While the Rector Major was with us in the SUO and SUE Provinces (SUO and SUE), he commented a few times that the image he had of young people in Canada and the USA was influenced by the media, especially movies. Young people were often presented as unruly, disruptive, rebellious, or apathetic. He was happy to find the youth in our Salesian presences respectful, attentive, enjoying strong friendships, enthusiastic, and having life goals. He remarked that although the media is produced in Canada and the USA, it doesn’t reflect the reality of the youth in our Salesian presences.
On several occasions, Fr. Ángel was able to meet groups of about 15 young people. He often asked them about their family backgrounds, why they chose a Salesian school, and what studies or careers they were working toward. Most of the students spoke of their families struggling with poverty, immigration, unemployment, etc. A Salesian education gave them a path to achieve their life goals, help their families, and make the world a better place. Some of the students want to be medical doctors, lawyers, engineers, architects, psychologists, teachers, social workers, political leaders, and business owners. One even wants to be a philosopher. The Rector Major was surprised that at least three young men said they wanted to be Salesians of Don Bosco like Salesians in their schools. Besides the frank sincerity of the young men and the identification of specific SDBs who are their inspiration, Fr. Ángel was surprised by the support they received from their peers. After the meetings, he said that he rarely encountered this sincerity and peer support in his other visits, especially in Europe.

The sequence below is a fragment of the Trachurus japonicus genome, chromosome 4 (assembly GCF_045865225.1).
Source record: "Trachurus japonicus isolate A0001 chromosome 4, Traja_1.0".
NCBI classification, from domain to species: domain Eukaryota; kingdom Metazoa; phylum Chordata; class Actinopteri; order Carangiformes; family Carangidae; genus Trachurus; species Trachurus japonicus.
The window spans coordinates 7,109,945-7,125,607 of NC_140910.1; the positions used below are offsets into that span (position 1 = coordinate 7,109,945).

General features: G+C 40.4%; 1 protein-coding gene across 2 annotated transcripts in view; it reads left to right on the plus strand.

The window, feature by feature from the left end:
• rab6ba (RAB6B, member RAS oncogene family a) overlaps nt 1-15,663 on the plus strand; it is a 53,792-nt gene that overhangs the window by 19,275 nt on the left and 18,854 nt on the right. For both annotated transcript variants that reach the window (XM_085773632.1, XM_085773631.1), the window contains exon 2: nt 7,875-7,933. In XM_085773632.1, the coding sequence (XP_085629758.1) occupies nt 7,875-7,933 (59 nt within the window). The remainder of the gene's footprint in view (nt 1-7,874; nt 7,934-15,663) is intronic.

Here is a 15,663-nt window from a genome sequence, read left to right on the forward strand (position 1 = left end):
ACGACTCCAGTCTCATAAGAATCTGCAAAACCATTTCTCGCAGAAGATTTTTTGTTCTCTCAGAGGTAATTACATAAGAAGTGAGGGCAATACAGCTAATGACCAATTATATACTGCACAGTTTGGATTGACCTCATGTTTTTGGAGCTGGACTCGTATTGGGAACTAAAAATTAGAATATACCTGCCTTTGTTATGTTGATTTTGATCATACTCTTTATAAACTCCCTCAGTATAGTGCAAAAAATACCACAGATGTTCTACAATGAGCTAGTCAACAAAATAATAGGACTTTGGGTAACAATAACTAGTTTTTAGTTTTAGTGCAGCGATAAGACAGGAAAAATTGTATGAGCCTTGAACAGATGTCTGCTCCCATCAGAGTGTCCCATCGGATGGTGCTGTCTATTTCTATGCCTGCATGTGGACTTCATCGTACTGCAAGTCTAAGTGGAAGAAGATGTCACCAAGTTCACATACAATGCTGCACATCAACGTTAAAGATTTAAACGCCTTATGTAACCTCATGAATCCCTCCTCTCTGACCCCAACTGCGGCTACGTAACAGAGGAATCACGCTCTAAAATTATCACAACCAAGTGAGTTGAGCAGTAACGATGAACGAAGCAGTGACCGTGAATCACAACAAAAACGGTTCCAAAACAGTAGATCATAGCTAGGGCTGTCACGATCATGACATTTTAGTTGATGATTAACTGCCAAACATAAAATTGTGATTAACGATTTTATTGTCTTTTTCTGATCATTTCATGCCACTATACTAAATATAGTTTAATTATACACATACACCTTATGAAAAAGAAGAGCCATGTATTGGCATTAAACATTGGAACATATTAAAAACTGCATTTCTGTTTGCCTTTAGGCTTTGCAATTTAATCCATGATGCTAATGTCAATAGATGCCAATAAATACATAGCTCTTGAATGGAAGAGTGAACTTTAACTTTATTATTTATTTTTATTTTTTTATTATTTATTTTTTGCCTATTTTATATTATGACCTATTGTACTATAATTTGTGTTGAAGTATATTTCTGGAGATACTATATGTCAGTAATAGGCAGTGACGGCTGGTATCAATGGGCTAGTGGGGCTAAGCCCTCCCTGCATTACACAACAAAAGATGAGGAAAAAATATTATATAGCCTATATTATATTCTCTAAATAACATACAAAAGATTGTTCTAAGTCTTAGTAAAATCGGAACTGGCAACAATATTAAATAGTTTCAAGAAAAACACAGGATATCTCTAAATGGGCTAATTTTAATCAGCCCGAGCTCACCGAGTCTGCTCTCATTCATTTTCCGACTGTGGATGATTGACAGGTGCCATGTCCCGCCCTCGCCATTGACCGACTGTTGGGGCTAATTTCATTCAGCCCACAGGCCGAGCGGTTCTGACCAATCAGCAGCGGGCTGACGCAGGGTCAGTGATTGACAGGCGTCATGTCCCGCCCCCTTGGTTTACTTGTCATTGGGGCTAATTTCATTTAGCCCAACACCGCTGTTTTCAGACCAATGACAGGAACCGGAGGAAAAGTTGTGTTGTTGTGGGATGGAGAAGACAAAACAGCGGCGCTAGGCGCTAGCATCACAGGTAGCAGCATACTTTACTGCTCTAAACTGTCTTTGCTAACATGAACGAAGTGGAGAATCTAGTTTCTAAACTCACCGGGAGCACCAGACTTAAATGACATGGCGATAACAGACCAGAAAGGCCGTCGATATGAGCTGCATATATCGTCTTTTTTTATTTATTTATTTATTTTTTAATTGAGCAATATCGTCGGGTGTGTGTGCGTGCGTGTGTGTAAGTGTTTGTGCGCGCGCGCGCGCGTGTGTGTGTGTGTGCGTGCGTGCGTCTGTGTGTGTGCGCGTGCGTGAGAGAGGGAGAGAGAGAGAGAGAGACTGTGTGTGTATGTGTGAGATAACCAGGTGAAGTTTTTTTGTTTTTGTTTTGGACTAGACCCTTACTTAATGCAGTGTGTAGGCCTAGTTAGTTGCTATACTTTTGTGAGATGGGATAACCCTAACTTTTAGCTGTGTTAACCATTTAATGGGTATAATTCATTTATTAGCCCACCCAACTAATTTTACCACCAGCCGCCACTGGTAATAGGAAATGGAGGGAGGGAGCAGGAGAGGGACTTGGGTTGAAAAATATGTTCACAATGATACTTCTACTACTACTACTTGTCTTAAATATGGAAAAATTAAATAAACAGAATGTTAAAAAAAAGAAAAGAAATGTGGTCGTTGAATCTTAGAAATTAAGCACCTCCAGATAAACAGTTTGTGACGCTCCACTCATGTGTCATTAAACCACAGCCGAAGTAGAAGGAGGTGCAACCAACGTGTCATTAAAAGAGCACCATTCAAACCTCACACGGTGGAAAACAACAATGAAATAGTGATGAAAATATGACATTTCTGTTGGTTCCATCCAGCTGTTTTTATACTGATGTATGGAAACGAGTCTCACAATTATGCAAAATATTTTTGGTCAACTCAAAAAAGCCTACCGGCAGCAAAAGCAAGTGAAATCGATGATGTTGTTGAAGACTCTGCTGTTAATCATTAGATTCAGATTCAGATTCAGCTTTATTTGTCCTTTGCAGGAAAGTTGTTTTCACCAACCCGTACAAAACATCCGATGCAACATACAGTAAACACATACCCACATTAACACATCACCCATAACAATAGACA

He acknowledged there would be a long process of discernment to become a Salesian religious, but the fact that there are young people in our Salesian presences considering Salesian religious life as their vocation is an amazing grace. To encourage the young men along this path, Fr. Ángel told them to visit him in Italy and bring their friends with them. The students all applauded. He further remarked that maybe a future Rector Major would come from these works in SUO or SUE!
These personal encounters with the young in our Salesian presences were part of the reason Fr. Ángel could say he sees life and hope in SUE and SUO. We shouldn’t take this for granted, but let it challenge us to "be the kind of Salesians the young people need today." We were proud to inform Fr. Ángel that 135 graduates from Don Bosco Prep, Ramsey, entered the diocesan seminary or religious life. Some graduates who became SDBs were present at the Thanksgiving banquet as living testimonies of this proud heritage. This continues our living Salesian tradition, imitating Don Bosco who was preoccupied with helping young people follow God’s call wherever it took them, sending more young men to the diocesan seminaries than those who became Salesians. The encounters of the Rector Major with our young people today show this is not only a glorious history but a current reality.
As we celebrate the Nativity of our Lord, we can reflect on our privileged role of accompanying young people to Jesus, who is humble, close to us in our poverty, and in whom dwells the whole fullness of God, now in human flesh. Like the shepherds, we can invite the young, "Let us go to see this thing that has taken place, which the Lord has made known to us." Once meeting Jesus, may our young people go forth "glorifying and praising God for all they had heard and seen, just as it had been told to them" (Luke 2).
Fr. Tim Zak